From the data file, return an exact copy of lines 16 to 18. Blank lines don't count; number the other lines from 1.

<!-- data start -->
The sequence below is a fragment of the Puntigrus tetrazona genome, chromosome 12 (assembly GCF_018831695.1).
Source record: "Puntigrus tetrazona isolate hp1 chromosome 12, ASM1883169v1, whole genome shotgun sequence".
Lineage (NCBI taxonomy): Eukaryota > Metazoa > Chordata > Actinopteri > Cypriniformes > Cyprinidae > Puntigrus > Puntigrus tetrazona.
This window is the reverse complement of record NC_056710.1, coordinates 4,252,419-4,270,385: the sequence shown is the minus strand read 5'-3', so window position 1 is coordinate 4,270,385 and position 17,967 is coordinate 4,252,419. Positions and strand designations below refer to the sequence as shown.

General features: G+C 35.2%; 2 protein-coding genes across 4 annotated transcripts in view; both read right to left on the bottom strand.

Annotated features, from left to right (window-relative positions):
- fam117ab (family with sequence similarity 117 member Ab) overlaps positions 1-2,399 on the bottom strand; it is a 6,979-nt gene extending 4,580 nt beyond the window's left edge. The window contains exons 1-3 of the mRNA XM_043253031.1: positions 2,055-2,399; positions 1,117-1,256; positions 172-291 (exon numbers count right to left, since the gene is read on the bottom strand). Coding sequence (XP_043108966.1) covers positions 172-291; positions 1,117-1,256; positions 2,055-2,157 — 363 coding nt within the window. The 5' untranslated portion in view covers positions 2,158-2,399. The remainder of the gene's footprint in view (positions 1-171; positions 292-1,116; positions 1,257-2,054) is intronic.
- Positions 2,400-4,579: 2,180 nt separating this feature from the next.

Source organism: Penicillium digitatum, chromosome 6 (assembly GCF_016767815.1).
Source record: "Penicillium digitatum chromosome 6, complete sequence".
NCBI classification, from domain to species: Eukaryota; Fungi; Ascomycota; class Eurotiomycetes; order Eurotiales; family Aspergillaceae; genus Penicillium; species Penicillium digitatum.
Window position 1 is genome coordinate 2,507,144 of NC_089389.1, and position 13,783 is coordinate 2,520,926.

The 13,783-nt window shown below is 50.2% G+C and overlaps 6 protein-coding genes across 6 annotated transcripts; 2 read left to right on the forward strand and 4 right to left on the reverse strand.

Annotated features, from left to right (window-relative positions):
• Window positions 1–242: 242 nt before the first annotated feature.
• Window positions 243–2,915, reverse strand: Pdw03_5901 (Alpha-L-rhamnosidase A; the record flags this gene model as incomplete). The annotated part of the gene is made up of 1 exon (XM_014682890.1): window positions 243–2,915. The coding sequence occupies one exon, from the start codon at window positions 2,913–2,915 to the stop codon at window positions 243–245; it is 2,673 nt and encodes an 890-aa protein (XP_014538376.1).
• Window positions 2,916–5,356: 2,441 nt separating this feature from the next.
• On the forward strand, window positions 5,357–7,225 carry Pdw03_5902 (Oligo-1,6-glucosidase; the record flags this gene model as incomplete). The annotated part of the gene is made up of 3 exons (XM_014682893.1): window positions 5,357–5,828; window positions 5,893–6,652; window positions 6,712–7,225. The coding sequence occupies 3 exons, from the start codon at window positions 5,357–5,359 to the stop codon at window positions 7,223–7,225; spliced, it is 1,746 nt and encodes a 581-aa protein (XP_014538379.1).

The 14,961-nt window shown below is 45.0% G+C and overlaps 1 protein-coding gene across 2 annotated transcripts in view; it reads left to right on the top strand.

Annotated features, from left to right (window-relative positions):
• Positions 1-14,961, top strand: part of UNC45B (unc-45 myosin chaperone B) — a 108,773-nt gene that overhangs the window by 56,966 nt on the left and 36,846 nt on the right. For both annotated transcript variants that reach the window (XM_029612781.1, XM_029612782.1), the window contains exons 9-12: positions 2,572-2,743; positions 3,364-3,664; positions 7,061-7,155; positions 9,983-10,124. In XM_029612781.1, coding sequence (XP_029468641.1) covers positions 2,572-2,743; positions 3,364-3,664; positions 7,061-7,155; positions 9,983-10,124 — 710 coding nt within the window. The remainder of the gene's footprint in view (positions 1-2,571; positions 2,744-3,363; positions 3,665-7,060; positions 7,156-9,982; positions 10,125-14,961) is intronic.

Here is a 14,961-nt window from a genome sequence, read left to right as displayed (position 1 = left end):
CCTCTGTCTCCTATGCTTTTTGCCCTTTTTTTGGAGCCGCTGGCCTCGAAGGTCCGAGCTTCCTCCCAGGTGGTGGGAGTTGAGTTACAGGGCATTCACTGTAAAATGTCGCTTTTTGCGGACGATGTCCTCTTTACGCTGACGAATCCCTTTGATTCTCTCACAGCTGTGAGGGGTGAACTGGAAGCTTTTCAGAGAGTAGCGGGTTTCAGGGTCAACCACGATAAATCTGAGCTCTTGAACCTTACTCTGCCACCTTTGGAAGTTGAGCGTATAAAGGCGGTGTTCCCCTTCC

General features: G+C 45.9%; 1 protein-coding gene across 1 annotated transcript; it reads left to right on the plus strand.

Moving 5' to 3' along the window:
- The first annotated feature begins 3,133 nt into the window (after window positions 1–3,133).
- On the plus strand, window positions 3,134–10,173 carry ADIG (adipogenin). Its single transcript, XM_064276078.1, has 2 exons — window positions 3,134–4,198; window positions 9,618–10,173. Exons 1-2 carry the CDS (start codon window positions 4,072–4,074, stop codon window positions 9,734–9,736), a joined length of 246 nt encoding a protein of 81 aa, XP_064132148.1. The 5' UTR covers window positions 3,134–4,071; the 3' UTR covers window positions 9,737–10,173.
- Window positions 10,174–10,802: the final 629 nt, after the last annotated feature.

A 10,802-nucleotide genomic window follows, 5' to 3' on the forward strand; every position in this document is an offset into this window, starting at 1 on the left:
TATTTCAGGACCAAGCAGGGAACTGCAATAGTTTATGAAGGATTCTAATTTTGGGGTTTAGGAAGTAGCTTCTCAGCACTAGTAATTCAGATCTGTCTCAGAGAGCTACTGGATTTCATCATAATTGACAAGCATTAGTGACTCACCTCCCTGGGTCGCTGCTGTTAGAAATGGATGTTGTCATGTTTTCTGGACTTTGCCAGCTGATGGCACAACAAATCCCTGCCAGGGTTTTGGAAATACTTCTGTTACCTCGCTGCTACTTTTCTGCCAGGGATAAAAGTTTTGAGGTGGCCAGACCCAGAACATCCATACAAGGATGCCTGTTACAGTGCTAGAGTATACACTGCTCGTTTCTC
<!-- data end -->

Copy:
• Window positions 243–2,915, reverse strand: Pdw03_5901 (Alpha-L-rhamnosidase A; the record flags this gene model as incomplete). The annotated part of the gene is made up of 1 exon (XM_014682890.1): window positions 243–2,915. The coding sequence occupies one exon, from the start codon at window positions 2,913–2,915 to the stop codon at window positions 243–245; it is 2,673 nt and encodes an 890-aa protein (XP_014538376.1).
• Window positions 2,916–5,356: 2,441 nt separating this feature from the next.
• On the forward strand, window positions 5,357–7,225 carry Pdw03_5902 (Oligo-1,6-glucosidase; the record flags this gene model as incomplete). The annotated part of the gene is made up of 3 exons (XM_014682893.1): window positions 5,357–5,828; window positions 5,893–6,652; window positions 6,712–7,225. The coding sequence occupies 3 exons, from the start codon at window positions 5,357–5,359 to the stop codon at window positions 7,223–7,225; spliced, it is 1,746 nt and encodes a 581-aa protein (XP_014538379.1).